Hi. We are Hens & Chick Collective. It’s nice to meet you! We are a group of three artists based out of Seattle, Washington, specializing in styling and creating installations for events and interiors. Curious? Check us out at Hens & Chicks Collective or on our Facebook page. We will be teaming with Brooklyn Bride every month to share DIY wedding tips with readers, showing you how to add a little of your own flare to basic wedding staples without spending a lot of money.
Our first lesson is the start of a three-part series we will be sharing on printing. Invitations, napkins, envelopes, goodie bags, signs- they can all add so much to your wedding but can also add up! The easiest way to customize your special day is to add an image or monogram to little bits and pieces of your wedding décor.
For this project you will need:
- Potatoes (red, yellow, or white all work)
- Acrylic paint (any craft store will sell paints for about $1.30 per color)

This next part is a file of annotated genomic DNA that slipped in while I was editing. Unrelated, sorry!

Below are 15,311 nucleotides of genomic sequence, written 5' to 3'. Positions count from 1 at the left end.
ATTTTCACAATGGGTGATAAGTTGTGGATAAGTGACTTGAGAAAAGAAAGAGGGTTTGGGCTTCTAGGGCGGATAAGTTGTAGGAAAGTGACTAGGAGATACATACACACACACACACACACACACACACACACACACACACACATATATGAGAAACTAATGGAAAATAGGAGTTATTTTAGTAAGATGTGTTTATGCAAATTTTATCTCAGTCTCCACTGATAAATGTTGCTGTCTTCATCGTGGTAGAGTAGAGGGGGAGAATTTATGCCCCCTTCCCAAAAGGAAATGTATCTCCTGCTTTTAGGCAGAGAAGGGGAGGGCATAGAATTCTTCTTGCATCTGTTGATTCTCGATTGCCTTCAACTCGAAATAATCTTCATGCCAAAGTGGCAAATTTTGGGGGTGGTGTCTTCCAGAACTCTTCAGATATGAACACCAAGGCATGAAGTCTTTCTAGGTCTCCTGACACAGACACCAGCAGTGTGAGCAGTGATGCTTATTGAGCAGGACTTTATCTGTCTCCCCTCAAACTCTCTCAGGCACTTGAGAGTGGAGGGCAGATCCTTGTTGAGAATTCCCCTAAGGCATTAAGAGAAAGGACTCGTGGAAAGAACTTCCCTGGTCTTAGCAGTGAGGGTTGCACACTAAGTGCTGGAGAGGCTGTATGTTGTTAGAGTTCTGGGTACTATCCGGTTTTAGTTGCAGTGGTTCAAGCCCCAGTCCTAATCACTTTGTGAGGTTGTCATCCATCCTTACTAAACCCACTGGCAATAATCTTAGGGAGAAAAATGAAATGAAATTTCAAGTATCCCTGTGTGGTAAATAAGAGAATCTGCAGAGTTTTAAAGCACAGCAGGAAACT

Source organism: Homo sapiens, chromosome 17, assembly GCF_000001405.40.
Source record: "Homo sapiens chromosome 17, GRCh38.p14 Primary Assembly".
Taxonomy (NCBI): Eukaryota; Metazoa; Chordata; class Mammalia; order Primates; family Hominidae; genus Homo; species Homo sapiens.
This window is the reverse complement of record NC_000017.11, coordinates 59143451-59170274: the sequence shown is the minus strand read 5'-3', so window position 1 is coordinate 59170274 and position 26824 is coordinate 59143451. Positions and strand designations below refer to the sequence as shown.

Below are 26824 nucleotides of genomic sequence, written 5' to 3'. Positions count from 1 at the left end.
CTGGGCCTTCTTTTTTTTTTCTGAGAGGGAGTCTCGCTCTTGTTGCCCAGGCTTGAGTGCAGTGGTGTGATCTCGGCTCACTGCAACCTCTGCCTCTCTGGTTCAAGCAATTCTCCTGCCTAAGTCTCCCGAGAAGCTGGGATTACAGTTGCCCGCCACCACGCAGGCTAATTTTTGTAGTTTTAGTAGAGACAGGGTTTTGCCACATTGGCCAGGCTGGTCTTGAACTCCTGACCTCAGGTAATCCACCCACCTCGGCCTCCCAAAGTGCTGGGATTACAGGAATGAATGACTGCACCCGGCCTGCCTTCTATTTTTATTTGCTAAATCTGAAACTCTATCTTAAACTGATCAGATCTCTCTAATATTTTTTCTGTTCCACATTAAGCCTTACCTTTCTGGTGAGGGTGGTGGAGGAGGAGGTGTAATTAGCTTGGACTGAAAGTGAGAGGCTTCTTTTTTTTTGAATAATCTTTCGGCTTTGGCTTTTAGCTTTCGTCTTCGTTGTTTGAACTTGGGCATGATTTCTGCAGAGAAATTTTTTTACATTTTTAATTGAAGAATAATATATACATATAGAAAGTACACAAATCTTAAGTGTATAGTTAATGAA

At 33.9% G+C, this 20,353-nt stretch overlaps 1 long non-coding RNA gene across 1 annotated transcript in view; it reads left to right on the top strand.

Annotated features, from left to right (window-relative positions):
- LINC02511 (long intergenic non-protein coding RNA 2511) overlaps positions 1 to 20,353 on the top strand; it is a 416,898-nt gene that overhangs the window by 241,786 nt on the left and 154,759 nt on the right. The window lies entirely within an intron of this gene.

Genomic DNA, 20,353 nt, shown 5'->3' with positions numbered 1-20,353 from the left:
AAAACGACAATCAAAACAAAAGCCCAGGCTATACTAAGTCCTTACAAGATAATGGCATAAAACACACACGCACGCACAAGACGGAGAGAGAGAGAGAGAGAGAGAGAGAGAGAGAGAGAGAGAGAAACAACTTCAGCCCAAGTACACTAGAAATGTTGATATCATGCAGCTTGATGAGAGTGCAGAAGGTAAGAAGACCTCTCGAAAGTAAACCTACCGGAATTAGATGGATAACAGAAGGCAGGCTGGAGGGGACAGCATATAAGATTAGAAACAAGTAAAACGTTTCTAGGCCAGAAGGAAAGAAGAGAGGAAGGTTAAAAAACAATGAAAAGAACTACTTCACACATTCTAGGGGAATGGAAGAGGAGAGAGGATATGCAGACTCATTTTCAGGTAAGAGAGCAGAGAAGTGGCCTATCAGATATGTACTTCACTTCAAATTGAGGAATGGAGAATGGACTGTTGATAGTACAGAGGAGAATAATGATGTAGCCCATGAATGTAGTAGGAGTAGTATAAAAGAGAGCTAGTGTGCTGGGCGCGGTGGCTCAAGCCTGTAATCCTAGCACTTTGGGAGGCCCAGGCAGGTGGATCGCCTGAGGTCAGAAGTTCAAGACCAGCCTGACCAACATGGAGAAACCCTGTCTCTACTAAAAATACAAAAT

- Exacto knife (can be found at any craft store)
- Cookie cutters, if desired (found at any kitchen store or craft store)
- Anything you’d like to print stamp! (envelopes, cocktail napkins, or even cloth all work well with acrylic paint)
Ok, let’s get started.
There are two ways to carve your stamps. Both work well, but cookie cutters are definitely the easiest. We’ll start there.
- To carve your stamp from a cookie cutter, you first must determine the shape you would like. While it is important to find a design that fits well with your wedding décor, be sure you are also choosing a shape that is self-explanatory, as the point of potato stamping is to save you from the tedium of hand-printing detail. If your are doing letters, keep in mind that the letter must be carved into the stamp backwards in order to stamp forwards (we had a few mishaps learning this lesson), so be sure you are selecting a cutter that can be used from both sides (simple metal ones work best for this).
- Cut your potato in half, so you have a flat surface to work with.
- Press your cutter into your potato half about ¼ inch and, using an exacto knife, carve into the side of the potato up to the stamp, carving out all potato around the edge.
The second way to carve your stamp is to cut the potato with an Exacto knife, without any cutter template. This is trickier but allows for more creative freedom. It helps to draw your design beforehand, to ensure that you are carving correctly.
[images from Hens & Chicks Collective]
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